Parsons demands money from the tills and the tellers comply

A bank manager comes out, hands in air.

Parsons says: “don’t mess with me”.

Then, a police motorcycle pulls up to the footpath and stops on a corner, just outside the bank.

A police officer steps and asks if everything is alright.

Parsons confronts him with a firearm and forces the policeman to retreat outside the door.

Then Parsons bails, leaving out of the bank’s rear exit.

He climbs over a fence to make his escape, but cuts himself and leaves a trace of blood.

The court heard DNA evidence gleaned from the fence formed a crucial part of the brief against Parsons and helped lead to his arrest.

“The police officer was forced to make a choice that day, as he too was armed” Justice McDonald said.

“It was a choice to shoot, and potentially injure or kill an innocent bystander, or to not shoot.

“He chose not to shoot. It is a choice that he has had to live with for the rest of his life.

“I hope that has become easier in the knowledge that his conduct resulted in you taking a route out the back door that has ultimately led to evidence that has been a crucial part in identifying you as the person responsible for these crimes.”

Parsons steals more than $37,700.

Parsons originally pleaded not guilty to his crimes. Picture: NewsWire

June 26, 2009 – Bank SA Willunga

It’s Friday at 11.15am.

Parsons bangs the butt of his gun against the screen door of the bank.

He demands access to security door.

He directs the bank manager to the strongroom.

A little girl is in the bank, watching the horrific robbery, and starts to cry and scream.

Parsons takes money from the strongroom and tills, making off with just under $47,000.

A worker at the bank later told the court her career would be divided into before-and-after the robbery.

After the event, she suffered panic attacks every time she would go into the branch.

September 4, 2014 – Bank SA Mt Pleasant

It’s five years later.

Supreme Court Justice Sandi McDonald would later say there was “no explanation” for why Parsons would appear to cease his offending before suddenly hitting another bank out of the blue.

Parsons is in the bank and he says: “give me all the money”.

A teller presses the screen activation button and a screen shoots up.

Parsons responds by firing three shots at the staff access door.

A teller drops to the ground.

She sees his boots in front of her face.

He tells her to get up off the floor and makes her remove money from various draws and safes.

He steals more than $62,000.

Operation Coy

Parsons was sentenced for his crimes on June 24, 2024. Picture: NewsWire / Naomi Jellicoe

The police launched Operation Coy in 2004 to catch the man terrorising so many.

It looked as though he might have gotten away with it, but then on October 13, 2023, detectives from South Australia Police Serious and Organised Crime Branch apprehended the bicycle bandit.

“Over the course of a decade, it is alleged this person committed 10 significant bank robberies, stealing substantial amounts of cash,” Detective Superintendent Billy Thompson said.

“Police identified connections between the robberies early in the investigation and established Operation Coy.

“Since that time detectives attached to Operation Coy have been painstaking in their investigations, seizing on every opportunity to advance the investigation and identify a suspect.

“The arrest on Friday is a direct result of all the collective work over the last 19 years.

“This investigation is a credit to all those involved and shows that SAPOL will be relentless in our search for the truth.”

‘You saw the terror in their eyes’

Parsons originally pleaded not guilty to the crimes, before turning suddenly to admit to them on June 17 this year.

By this time, cancer had corroded his brain and bones and it is thought he had only days or weeks left to live.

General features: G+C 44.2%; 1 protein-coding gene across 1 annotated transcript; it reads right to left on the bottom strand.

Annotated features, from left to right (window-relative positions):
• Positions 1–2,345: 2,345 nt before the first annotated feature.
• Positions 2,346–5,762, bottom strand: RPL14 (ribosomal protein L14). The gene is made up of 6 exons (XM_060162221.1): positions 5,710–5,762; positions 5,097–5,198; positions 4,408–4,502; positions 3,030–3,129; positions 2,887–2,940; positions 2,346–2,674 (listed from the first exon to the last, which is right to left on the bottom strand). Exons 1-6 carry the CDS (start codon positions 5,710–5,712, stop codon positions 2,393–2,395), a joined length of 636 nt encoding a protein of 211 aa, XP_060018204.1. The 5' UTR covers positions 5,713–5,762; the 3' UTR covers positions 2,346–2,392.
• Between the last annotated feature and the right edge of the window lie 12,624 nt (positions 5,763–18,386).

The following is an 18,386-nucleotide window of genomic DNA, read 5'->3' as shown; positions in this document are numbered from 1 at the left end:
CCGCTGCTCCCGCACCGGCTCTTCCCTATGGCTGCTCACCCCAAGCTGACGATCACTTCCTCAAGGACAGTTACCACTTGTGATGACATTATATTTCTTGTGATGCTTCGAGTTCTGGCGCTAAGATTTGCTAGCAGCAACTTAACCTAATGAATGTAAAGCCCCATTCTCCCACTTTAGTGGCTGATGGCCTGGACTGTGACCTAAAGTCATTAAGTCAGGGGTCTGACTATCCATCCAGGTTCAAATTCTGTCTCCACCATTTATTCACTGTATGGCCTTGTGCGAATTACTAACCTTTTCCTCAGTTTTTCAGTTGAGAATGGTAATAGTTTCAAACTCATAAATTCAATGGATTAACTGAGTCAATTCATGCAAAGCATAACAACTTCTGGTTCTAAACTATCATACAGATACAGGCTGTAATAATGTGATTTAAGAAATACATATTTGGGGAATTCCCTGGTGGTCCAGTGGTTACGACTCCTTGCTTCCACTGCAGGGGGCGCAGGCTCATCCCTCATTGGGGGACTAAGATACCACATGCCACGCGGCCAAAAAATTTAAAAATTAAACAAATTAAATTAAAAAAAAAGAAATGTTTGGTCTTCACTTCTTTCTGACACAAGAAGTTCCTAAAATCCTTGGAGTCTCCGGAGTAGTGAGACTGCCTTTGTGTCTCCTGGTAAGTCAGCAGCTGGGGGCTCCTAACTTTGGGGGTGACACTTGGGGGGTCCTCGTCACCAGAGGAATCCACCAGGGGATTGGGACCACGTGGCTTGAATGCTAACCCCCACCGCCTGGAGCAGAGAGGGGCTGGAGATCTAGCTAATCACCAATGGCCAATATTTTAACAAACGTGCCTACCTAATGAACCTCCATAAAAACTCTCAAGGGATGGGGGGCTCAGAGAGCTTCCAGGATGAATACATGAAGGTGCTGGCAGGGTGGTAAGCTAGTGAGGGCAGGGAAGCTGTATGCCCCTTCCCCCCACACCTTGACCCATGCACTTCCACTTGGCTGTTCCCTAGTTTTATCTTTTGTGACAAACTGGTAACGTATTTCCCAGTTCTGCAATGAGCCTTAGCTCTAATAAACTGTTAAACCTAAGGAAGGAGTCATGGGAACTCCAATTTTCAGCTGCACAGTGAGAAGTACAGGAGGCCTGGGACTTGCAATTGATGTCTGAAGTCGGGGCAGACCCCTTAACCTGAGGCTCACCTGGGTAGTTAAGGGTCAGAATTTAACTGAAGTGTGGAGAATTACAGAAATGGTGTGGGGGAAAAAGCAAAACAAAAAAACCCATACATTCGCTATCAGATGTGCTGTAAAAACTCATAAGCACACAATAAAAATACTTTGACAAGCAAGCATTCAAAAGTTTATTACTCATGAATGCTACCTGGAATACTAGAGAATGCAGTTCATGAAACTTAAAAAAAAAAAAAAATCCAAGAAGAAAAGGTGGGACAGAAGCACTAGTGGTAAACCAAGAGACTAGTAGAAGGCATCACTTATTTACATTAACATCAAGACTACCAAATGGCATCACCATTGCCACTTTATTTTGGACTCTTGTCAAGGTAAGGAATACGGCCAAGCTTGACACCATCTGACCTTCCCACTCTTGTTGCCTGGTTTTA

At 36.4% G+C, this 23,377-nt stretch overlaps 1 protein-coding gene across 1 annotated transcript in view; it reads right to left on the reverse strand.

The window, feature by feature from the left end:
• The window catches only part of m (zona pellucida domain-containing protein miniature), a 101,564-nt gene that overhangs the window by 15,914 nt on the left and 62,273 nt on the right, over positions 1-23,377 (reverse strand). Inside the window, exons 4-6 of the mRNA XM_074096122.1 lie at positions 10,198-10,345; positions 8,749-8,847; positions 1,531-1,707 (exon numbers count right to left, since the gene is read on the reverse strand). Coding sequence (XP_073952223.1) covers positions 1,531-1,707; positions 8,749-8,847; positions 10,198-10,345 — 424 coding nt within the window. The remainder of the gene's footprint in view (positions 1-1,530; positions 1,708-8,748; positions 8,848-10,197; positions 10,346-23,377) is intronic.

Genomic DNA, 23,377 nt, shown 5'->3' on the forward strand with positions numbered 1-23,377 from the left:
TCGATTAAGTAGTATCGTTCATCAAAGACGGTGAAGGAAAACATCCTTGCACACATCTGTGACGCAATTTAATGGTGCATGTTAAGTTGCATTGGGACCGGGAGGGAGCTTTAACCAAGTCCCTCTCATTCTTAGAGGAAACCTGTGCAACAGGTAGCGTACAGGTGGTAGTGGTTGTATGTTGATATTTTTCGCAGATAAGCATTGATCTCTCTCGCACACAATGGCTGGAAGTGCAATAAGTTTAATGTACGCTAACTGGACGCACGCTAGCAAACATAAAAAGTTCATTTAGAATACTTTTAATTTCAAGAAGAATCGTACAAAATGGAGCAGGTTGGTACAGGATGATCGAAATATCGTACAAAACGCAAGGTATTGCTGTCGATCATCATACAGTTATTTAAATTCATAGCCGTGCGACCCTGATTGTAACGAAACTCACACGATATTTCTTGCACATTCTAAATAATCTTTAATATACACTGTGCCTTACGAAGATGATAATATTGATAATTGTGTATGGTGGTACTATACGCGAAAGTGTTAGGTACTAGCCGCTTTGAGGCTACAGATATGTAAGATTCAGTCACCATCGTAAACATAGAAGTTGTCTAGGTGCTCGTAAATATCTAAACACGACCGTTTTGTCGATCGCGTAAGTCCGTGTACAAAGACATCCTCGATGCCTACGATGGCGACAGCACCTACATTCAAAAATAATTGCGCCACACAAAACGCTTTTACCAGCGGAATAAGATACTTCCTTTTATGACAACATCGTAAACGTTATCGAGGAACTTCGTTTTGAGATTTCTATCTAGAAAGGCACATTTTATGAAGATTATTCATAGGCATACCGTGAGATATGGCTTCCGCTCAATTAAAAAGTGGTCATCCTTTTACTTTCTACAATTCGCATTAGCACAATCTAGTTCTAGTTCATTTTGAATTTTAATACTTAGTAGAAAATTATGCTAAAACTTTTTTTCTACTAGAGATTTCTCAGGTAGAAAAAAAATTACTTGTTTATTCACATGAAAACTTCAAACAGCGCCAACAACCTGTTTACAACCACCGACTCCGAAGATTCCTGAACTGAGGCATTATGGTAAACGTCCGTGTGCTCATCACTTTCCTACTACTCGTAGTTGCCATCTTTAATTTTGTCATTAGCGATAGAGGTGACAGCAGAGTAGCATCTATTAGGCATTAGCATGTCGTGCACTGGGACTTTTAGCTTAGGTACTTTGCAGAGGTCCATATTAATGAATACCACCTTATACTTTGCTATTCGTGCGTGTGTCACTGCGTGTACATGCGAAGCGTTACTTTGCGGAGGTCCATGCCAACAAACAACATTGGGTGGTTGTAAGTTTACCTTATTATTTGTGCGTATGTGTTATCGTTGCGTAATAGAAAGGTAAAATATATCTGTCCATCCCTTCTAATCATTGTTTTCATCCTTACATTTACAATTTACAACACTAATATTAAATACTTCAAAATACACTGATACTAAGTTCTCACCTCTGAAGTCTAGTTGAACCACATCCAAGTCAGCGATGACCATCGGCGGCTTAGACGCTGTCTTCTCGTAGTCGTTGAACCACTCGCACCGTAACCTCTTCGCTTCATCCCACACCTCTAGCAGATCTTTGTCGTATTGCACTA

On June 24, he was finally sentenced for his crimes at the South Australia Supreme Court.

Parsons sat silently in the dock, appearing via videolink from the remand centre.

His victims packed the courtroom, alongside detectives, legal representatives and reporters.

Justice McDonald told Parsons his conduct was “morally reprehensible”.

“On the first day at the ANZ Bank, in May 2004, you saw the terror in your victims’ eyes, and yet you went back and repeated that conduct, over and over again,” she said.

Bicycle Bandit victim Rose Lindner speaks to media after attending the sentencing. Picture: NCA NewsWire / Mark Brake

Justice McDonald said it was an “extraordinary feature” of his offending that he had returned to the same targets on multiple occasions.

“No doubt realising that maybe the same staff were working there, staff who would be retraumatised by your conduct.”

The court heard Parsons’ family were not aware of his crimes, and Justice McDonald said they too were victims.

Justice McDonald also said she could see “no clear explanation” for the crimes.

Justice McDonald sentenced Parsons to 35 years in prison with a non-parole period of 28 years.

“In sentencing you, what is important is that there is a public denunciation of your conduct,” she said.

She said she could see “no real explanation” for his crimes, but accepted his guilty plea was driven by “remorse”.

“You have made a choice, to attempt in some way, to atone for your behaviour in the plea of guilty.

“You have attempted to give your victims some answers, some closure, in circumstances in which, in all likelihood, you would have passed away long before there was any real prospect of a trial taking place.”

Parsons was scheduled to stand trial for his crimes in February 2025 before his guilty plea.

The twist ending

Parsons would not serve out his sentence. He would be dead less than two days later.

Parsons, so close to death, had a legal right to request access to a voluntary assisted dying kit.

SA Health granted him access to VAD before his guilty plea and sentence, but would not reveal details about his case.

“We do not comment on individual applications made for a VAD permit to protect patient confidentiality,” an SA Health spokeswoman told NewsWire.

“Legislated eligibility criteria must be met to access the program, including having an advanced terminal illness.”

South Australia legalised the controversial procedure, which permits someone to take their own life after meeting a set of eligibility criteria, in 2021.

To be eligible, two independent doctors must assess a patient to have a terminal condition with less than six months left to live.

There are no prohibitions on prisoners accessing the procedure.

Health Minister Chris Picton, speaking several weeks ago, said he had asked the state’s VAD board to review the law in light of the Parsons case.

“We have a VAD Review Board in place to monitor the laws and provide advice,” he said.

“I will ask the Board to consider this issue as part of its ongoing review of the operation of the program.”

Parsons was sentenced on Monday, and then transferred to a hospital facility near Flinders Medical Centre on Tuesday.

NewsWire confirmed Parsons died at 12.15pm on Wednesday at the facility.

He was 73 years old.